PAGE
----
COVID-19 & Cameroon Economy: Impact assessment

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BY Annie Babelle Odounlami

Cameroon Ministry of Finance: Credit Cameroon Tribune

The health pandemic currently hitting the globe has not left any country indifferent as to what its economy will become. In Cameroon, the COVID-19 pandemic has upset all macroeconomic indicators leading the country in to a recession since the start of the current financial year. Government forecasts that, economic growth dropped by around five points was prompted by a decline in public resources of over FCFA 768 billion or 11% of the forecast.

“This drop affects all components of revenue whether tax, customs, or non-tax. The oil revenues in particular fall by 70%. This is explained by the fact that, initially projected at 54.54 dollars in the finance law, the price of a barrel of crude oil stands at practically 35 dollars today,” part of the DGB’s note read. In a bid to ensure balance, the adjusted finance law ought to mend public administrations’ expenditures which will fall by 20% in their budgetary allocations.

The economic recession in Cameroon’s economy is due to waning tax revenue of -587.353 which is driven by value added taxes and turnovers of -298.017, taxes on specific products and excise duties of -69.022, import duties and taxes are at -68.411 billion, personal income taxes represent -40.794, petroleum company taxes stand at -39.947. Farther, income of petroleum sectors’ conjecture stood at FCFA 468 billion will eventually be at FCFA 286.7 billion, counting a reduction of 181.3 billion.

According to the Minister of Finance, Louis Paul Motaze, maintained that, “the economic projections that the government has made are counting on the fact that the Cameroonian economy went into recession during the fiscal year 2020 and our growth will experience a drop of about five points. So, instead of the growth projected in the initial finance law of 4%, we are projecting at the end of the year recession for negative GDP growth of -1.1%.”

Finance boss affirmed that, the budget deficit with respect to the current situation is a “minor change” planned at 1.7 percent in the initial finance law but, it should currently stand at -4.5 percent at the end of the year.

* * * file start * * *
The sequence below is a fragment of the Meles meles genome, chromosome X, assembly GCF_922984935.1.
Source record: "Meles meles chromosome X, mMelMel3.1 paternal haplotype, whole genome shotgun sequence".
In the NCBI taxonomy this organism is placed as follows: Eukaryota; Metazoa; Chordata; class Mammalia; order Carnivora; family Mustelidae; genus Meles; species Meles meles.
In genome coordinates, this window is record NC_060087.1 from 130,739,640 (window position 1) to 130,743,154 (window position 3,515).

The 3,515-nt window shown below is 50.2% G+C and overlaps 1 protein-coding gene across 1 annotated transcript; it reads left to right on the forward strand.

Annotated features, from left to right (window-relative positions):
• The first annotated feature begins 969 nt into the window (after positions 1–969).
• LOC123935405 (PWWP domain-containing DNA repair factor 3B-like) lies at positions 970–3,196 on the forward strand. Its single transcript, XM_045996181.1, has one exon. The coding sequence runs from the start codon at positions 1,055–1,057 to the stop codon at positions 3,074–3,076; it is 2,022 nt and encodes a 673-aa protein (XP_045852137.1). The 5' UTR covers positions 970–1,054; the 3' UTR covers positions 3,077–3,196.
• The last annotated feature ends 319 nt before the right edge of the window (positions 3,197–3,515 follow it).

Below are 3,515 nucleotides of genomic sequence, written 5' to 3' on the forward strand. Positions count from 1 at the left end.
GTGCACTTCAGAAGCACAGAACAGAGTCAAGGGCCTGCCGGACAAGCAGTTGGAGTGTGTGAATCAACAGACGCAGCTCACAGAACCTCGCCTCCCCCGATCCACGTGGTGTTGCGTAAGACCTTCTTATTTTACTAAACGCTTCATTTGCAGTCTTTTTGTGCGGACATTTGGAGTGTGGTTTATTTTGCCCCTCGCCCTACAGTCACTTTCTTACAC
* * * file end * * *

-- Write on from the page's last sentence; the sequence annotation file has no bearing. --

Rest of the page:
2020 Budget Adjustment: Directorate General of Budget Provides for Explanations

Cyrille Edou Alain, Directorate General of Budget, DGB, at the Ministry of Finance, MINFI, expatiated on the content, context and the scope of the order adjusting and completing certain provisions of the 2020 finance law of last June 4.

The three core goals surge from the presidential ordinance inclined to correct the current finance law. Going by an explanatory note rendered by the DGB at MINFI, the amendment is geared towards adapting the said law to the economic context of the moment thereby refocusing the law on the fight against the coronavirus as well as legalising tax relief measures announced by Prime Minister Joseph Dion Ngute, on April 30, 2020.

It is worth mentioning that the amended law does not inhibit on the budgets of all government related institutions as the National Assembly, the Senate and Elections Cameroon, ELECAM, have been spared of the economical reduction, given that their initial envelops have been maintained in the revised budget. Thus, the second half of the fiscal year is likely to be very difficult for several public administrations as the June 4 ordinance came to amend certain provisions of the December 24, 2019, on the law of finance or the year 2020.

The National Assembly’s budget stands at FCFA 20.682 billion, 15.162 billion for the Senate and FCFA 10.683 billion for Elections Cameroon. In the meantime, the Ministry of Public Works has witnessed a reduction of FCFA 80 billion and it is considered to be the biggest cut of the budget. It is preceded by the Ministry of Housing and Urban Development with -35.66 billion, the Ministry of Public Health suffered a -27.42 billion, the Ministry of Water and Energy faced a drop of -21.9 billion.

Likewise, with a deduction of 9.29 billion in its original account, the Ministry of Basic Education is ranked 11th among the ministerial departments that have suffered the most significant cuts. Barely worse than the Ministry of Defence that had a cut of nine billion meanwhile the General Delegation for National Security faced a reduction of 8.79 billion respectively.

This monetary reform however unpityingly impacts on the budgetary allocation of various institutions as they suffered a drop of about 20%. Also, the government wants to make savings in line with servicing its debts in general and the repayment of bilateral external debts that stands at -98.2 billion, capital expenditure -242 billion, while the current expenditure stands at FCFA -202.452 billion.

Support for COVID-19

The creation of the ‘Special Fund of National Solidarity for the fight against the coronavirus and its economic and social repercussions’ is financed at FCFA 180 billion in order for the expenses of the said fund to meet the set objectives in the global response plan against the deadly virus. Concerning the increase in legislative lock to allow optimal functioning, the law on financial regime of the state and other public entities states “it is said that a trust fund cannot receive more than 10% of it envelop from the general budget.”

Within the context of the present health crisis, the International Monetary Fund, IMF, the World Bank, the African Development Bank, AFD, the European Union, EU, amongst other economic and financial partners all manifested themselves via financial support and debt relief budgeted to FCFA 118 billion. “It is this advantage that gave us the possibility of adding the Special Solidarity Fund,” Louis Paul Motaze attested.

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